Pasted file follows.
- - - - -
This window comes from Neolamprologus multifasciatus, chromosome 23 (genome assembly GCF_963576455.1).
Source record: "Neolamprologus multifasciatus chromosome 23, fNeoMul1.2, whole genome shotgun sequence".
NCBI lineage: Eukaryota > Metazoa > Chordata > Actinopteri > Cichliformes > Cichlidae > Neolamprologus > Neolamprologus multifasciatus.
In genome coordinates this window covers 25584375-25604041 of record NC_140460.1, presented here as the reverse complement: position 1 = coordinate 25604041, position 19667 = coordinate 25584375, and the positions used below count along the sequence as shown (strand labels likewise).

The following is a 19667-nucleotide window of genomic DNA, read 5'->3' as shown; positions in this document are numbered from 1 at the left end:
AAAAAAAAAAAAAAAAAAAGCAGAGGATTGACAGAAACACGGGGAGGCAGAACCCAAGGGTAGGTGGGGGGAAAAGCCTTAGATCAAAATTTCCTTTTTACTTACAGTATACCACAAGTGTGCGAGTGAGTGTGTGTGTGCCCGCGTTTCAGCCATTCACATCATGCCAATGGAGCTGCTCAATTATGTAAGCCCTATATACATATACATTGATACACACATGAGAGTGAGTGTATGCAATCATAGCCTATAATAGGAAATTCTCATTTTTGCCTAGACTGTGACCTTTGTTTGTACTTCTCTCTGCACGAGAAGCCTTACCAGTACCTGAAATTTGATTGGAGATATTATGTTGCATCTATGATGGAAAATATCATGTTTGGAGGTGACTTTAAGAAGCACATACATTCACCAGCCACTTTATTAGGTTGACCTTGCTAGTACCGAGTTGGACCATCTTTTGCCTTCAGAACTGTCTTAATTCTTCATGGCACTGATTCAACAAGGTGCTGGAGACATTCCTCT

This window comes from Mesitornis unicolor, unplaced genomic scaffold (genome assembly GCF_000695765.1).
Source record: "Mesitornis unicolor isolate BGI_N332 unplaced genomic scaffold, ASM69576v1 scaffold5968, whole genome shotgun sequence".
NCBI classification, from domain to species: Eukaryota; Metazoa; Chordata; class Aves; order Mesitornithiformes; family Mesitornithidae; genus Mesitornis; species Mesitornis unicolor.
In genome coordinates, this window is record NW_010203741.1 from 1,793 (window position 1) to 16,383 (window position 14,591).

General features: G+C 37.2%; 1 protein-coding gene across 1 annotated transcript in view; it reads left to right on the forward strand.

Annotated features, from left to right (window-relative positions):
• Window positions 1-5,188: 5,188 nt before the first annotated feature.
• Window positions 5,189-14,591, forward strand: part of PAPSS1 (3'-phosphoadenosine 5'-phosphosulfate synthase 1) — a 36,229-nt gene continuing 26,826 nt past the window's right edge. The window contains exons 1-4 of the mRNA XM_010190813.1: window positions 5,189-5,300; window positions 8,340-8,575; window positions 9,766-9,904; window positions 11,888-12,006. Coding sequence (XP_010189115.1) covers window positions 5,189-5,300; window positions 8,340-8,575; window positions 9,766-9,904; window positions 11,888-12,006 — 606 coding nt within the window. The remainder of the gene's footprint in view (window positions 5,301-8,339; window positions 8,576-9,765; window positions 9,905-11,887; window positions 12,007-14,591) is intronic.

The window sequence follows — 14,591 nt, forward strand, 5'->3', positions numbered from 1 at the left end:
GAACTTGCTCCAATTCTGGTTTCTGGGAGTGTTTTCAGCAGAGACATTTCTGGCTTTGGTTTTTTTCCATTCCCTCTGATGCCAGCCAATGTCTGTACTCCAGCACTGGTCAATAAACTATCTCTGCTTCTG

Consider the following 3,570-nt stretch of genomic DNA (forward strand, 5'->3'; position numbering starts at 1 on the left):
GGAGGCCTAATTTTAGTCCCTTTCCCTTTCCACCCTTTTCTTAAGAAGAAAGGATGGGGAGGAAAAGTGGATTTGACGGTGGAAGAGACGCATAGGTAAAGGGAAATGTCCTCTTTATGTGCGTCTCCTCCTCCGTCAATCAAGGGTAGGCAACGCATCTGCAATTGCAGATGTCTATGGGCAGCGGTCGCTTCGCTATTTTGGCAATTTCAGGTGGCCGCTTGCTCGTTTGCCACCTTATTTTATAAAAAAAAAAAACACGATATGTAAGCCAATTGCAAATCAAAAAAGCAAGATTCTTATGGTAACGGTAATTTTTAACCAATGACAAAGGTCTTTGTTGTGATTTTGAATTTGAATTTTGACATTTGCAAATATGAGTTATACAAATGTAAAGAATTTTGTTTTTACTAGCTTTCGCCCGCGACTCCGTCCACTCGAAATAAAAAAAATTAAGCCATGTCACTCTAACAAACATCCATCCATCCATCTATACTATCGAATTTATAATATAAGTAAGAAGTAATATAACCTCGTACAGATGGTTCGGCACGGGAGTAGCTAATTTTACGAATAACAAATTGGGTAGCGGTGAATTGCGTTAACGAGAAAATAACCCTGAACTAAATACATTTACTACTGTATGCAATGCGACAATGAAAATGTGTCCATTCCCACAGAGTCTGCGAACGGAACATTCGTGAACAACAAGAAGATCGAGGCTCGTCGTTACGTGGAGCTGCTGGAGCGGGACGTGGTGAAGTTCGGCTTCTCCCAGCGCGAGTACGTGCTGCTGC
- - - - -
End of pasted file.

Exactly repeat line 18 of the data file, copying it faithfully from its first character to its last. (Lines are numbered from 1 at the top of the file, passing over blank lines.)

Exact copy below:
GGAGGCCTAATTTTAGTCCCTTTCCCTTTCCACCCTTTTCTTAAGAAGAAAGGATGGGGAGGAAAAGTGGATTTGACGGTGGAAGAGACGCATAGGTAAAGGGAAATGTCCTCTTTATGTGCGTCTCCTCCTCCGTCAATCAAGGGTAGGCAACGCATCTGCAATTGCAGATGTCTATGGGCAGCGGTCGCTTCGCTATTTTGGCAATTTCAGGTGGCCGCTTGCTCGTTTGCCACCTTATTTTATAAAAAAAAAAAACACGATATGTAAGCCAATTGCAAATCAAAAAAGCAAGATTCTTATGGTAACGGTAATTTTTAACCAATGACAAAGGTCTTTGTTGTGATTTTGAATTTGAATTTTGACATTTGCAAATATGAGTTATACAAATGTAAAGAATTTTGTTTTTACTAGCTTTCGCCCGCGACTCCGTCCACTCGAAATAAAAAAAATTAAGCCATGTCACTCTAACAAACATCCATCCATCCATCTATACTATCGAATTTATAATATAAGTAAGAAGTAATATAACCTCGTACAGATGGTTCGGCACGGGAGTAGCTAATTTTACGAATAACAAATTGGGTAGCGGTGAATTGCGTTAACGAGAAAATAACCCTGAACTAAATACATTTACTACTGTATGCAATGCGACAATGAAAATGTGTCCATTCCCACAGAGTCTGCGAACGGAACATTCGTGAACAACAAGAAGATCGAGGCTCGTCGTTACGTGGAGCTGCTGGAGCGGGACGTGGTGAAGTTCGGCTTCTCCCAGCGCGAGTACGTGCTGCTGC